Learning the Different Times of the Day

This week I decided to exploit more of my personal photos from a trip I took to Las Vegas. I was inspired to create materials to practice time words, specifically words we use to talk about time periods within a day. I created images similar to the one you see below.


I never realized how many words we have to pinpoint the time of day until I started making a list. I shared a good part of my list on the learning network Simor, explaining words like dusk and dawn. Then after publishing the list and a short task, I began to recall even more words I could have included. What about twilight and sundown?  On top of that, there many related expressions, as I saw in the Facebook post in which I asked people what their favorite time of the day was. Learners responded with expressions like “not a morning person” and “an early riser.”

What’s the take-away from all this?

  1. A good photo prompts talk, but two contrasting photos work even better sometimes. You’re fee to use the one on this post. See how your students respond to the single question on the image above. First, talk about the times shown in the photos. You can ask additional questions like Does one of the photos show a time just after sunrise or sunset? or Do think that was early or late in the evening? Then you can ask about the time of day where you are.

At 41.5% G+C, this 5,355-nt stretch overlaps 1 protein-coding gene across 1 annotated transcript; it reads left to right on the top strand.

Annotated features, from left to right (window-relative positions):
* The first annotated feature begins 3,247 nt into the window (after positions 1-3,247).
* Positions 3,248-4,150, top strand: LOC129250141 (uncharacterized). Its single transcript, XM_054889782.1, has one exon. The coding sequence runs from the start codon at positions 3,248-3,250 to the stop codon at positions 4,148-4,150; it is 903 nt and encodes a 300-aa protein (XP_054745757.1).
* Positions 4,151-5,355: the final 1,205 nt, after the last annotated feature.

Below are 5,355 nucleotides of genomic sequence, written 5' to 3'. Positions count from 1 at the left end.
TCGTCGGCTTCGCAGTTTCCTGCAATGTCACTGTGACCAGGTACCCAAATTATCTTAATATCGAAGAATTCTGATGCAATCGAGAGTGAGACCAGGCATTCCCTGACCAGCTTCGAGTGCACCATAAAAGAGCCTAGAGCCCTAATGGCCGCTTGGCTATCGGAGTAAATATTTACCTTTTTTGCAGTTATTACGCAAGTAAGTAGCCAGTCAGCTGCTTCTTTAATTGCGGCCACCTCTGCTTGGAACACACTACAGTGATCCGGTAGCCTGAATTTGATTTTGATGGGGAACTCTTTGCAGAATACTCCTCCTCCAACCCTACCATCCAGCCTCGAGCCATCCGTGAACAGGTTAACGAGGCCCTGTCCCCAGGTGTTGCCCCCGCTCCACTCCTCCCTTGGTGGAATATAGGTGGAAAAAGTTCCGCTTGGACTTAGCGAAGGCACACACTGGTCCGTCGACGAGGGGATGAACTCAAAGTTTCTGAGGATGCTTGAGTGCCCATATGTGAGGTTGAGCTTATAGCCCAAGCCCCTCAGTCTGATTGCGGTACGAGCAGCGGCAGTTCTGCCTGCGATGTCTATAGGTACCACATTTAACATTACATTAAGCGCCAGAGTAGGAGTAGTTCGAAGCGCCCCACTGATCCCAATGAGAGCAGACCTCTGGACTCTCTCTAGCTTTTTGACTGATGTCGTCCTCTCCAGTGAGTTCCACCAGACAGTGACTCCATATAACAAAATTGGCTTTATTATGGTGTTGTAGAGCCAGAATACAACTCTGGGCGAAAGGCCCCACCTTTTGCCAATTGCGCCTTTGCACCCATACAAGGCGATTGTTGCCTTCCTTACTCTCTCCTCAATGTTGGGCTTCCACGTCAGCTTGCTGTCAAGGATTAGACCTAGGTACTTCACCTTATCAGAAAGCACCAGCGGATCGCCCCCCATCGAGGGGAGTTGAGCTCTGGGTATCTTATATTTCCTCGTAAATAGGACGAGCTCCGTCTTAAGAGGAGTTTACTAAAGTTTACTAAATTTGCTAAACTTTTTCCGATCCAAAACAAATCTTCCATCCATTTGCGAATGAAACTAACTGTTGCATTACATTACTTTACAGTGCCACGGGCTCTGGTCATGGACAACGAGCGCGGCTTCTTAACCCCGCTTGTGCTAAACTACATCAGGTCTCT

2. Present words in logical sets. For example dusk/dawn and noon/midnight. Similarly, we can show how familiar words fit together in new combinations: daytime hours, evening hours, early morning, late morning, etc. You can note that sundown  and nightfall are less common and perhaps more old-fashioned than sunset.
  3. Practice is key. Those students who only responded with a single word didn’t gain as much as those who responded with 1-2 sentences. Longer responses allowed me to offer corrections and suggestions. Additional questions can push learners to be more specific, for instance: When is the best time to do homework? Why do some people choose to have dinner late in the evening?

For additional review and practice, please consider my time-of-day_handout.



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